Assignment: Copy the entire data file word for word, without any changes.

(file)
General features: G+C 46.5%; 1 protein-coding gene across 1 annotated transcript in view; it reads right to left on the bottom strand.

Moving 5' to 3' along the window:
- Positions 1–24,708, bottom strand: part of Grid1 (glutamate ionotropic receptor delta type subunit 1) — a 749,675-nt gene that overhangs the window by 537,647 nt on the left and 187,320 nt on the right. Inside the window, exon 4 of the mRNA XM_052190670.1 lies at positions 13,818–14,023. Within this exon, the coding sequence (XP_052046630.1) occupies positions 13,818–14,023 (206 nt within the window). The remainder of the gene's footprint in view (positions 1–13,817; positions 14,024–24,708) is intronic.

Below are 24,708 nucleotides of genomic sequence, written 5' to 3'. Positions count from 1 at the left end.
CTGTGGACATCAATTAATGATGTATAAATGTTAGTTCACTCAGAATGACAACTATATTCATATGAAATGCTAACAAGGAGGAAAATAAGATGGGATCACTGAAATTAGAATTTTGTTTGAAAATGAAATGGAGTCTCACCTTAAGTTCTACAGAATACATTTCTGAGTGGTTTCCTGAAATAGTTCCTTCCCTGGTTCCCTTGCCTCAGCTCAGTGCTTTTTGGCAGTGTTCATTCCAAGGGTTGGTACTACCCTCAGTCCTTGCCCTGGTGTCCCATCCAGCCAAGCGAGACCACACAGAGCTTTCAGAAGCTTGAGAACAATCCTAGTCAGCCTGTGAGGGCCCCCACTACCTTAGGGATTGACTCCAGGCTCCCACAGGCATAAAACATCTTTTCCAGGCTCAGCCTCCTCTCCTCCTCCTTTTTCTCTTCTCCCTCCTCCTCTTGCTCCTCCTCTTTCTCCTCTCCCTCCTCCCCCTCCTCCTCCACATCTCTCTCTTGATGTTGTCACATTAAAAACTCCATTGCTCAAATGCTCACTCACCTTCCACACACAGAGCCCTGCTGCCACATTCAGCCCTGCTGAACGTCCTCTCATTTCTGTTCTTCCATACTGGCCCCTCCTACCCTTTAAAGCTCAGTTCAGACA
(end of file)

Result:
General features: G+C 46.5%; 1 protein-coding gene across 1 annotated transcript in view; it reads right to left on the bottom strand.

Moving 5' to 3' along the window:
- Positions 1–24,708, bottom strand: part of Grid1 (glutamate ionotropic receptor delta type subunit 1) — a 749,675-nt gene that overhangs the window by 537,647 nt on the left and 187,320 nt on the right. Inside the window, exon 4 of the mRNA XM_052190670.1 lies at positions 13,818–14,023. Within this exon, the coding sequence (XP_052046630.1) occupies positions 13,818–14,023 (206 nt within the window). The remainder of the gene's footprint in view (positions 1–13,817; positions 14,024–24,708) is intronic.

Below are 24,708 nucleotides of genomic sequence, written 5' to 3'. Positions count from 1 at the left end.
CTGTGGACATCAATTAATGATGTATAAATGTTAGTTCACTCAGAATGACAACTATATTCATATGAAATGCTAACAAGGAGGAAAATAAGATGGGATCACTGAAATTAGAATTTTGTTTGAAAATGAAATGGAGTCTCACCTTAAGTTCTACAGAATACATTTCTGAGTGGTTTCCTGAAATAGTTCCTTCCCTGGTTCCCTTGCCTCAGCTCAGTGCTTTTTGGCAGTGTTCATTCCAAGGGTTGGTACTACCCTCAGTCCTTGCCCTGGTGTCCCATCCAGCCAAGCGAGACCACACAGAGCTTTCAGAAGCTTGAGAACAATCCTAGTCAGCCTGTGAGGGCCCCCACTACCTTAGGGATTGACTCCAGGCTCCCACAGGCATAAAACATCTTTTCCAGGCTCAGCCTCCTCTCCTCCTCCTTTTTCTCTTCTCCCTCCTCCTCTTGCTCCTCCTCTTTCTCCTCTCCCTCCTCCCCCTCCTCCTCCACATCTCTCTCTTGATGTTGTCACATTAAAAACTCCATTGCTCAAATGCTCACTCACCTTCCACACACAGAGCCCTGCTGCCACATTCAGCCCTGCTGAACGTCCTCTCATTTCTGTTCTTCCATACTGGCCCCTCCTACCCTTTAAAGCTCAGTTCAGACA